When the “super bubble” pops

US shares rallied again Friday night largely it seems off the back of a slightly softer PPI (Producer Price Index – i.e. inflation at the ‘factory door’). The market desperately looking for confirmation bias around an imminent Fed pivot got what they were looking for and bought up.  However, this same market doesn’t seem to be grasping the implications of a 9.8% PPI print amid 8.5% CPI and a weakening economy.

First, for some context, lets look at the PPI print on an historical basis.  We have now seen 27 straight monthly increases..

Now let’s see how it’s tracking against CPI… 19 straight months of input costs growth exceeding income growth…

And so whilst shares are going up – an investment in the future earnings of companies – the pressure on those very future earnings amid protracted margin squeeze seen above and in combination with the recessionary pressures in the US, one has to ask the simple question.  Why?

Lance Roberts of Real Investment Advice asks a similar question.

“While not precise, there is a correlation between economic activity and the rise and fall of equity prices. For example, in 2000 and again in 2008, earnings contracted by 54% and 88%, respectively, as economic growth declined. Such was despite calls of never-ending earnings growth before both previous contractions.”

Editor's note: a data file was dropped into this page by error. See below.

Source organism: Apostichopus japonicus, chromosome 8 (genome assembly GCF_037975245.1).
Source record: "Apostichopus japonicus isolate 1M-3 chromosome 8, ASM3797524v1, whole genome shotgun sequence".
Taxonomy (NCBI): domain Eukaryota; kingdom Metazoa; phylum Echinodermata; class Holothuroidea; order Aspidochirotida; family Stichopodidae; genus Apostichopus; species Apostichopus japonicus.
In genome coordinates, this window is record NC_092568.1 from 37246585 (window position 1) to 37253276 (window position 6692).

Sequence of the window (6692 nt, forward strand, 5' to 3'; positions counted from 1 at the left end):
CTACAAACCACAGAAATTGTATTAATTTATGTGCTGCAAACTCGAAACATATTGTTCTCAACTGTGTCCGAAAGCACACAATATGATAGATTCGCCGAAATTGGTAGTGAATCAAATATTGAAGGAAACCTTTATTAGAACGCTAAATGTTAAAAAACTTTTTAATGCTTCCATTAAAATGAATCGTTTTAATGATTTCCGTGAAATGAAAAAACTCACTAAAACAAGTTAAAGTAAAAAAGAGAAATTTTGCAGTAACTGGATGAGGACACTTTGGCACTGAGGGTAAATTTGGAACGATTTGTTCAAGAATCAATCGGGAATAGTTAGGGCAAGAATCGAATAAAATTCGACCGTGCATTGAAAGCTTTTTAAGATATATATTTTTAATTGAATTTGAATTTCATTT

“As earnings disappointed, stock prices adjusted by nearly 50% to realign valuations with weaker than expected current earnings and slower future earnings growth. So while the stock market is once again detached from reality, looking at past earnings contractions suggests it won’t be the case for long.”

And so we are seeing the results of this massive bubble the Fed and other central banks have blown.  Roberts quotes Wall St legend Jeremy Grantham from earlier this year:

“All 2-sigma equity bubbles in developed countries have broken back to trend. But before they did, a handful went on to become superbubbles of 3-sigma or greater: in the U.S. in 1929 and 2000 and in Japan in 1989. There were also superbubbles in housing in the U.S. in 2006 and Japan in 1989. All five of these superbubbles corrected all the way back to trend with much greater and longer pain than average.

Today in the U.S. we are in the fourth superbubble of the last hundred years.”

Indeed it was Grantham who once noted this immutable fact:

“Profit margins are probably the most mean-reverting series in finance. And if profit margins do not mean-revert, then something has gone badly wrong with capitalism. If high profits do not attract competition, there is something wrong with the system, and it is not functioning properly.”

The following chart so clearly shows the grotesque disconnect in a market that people are openly questioning whether the ‘correction is over’.  It clearly suggests the correction has barely begun…

And finally, to bring together why the market is so fixated on whether the Fed will pause or pivot on this tightening cycle and rally on hope of said pivot despite clear recession and earnings pressures, look no further than the roadmap of how we got here in the first place.  Its ALL about the Fed’s unprecedented money printing campaign since the GFC…

Watch out below..


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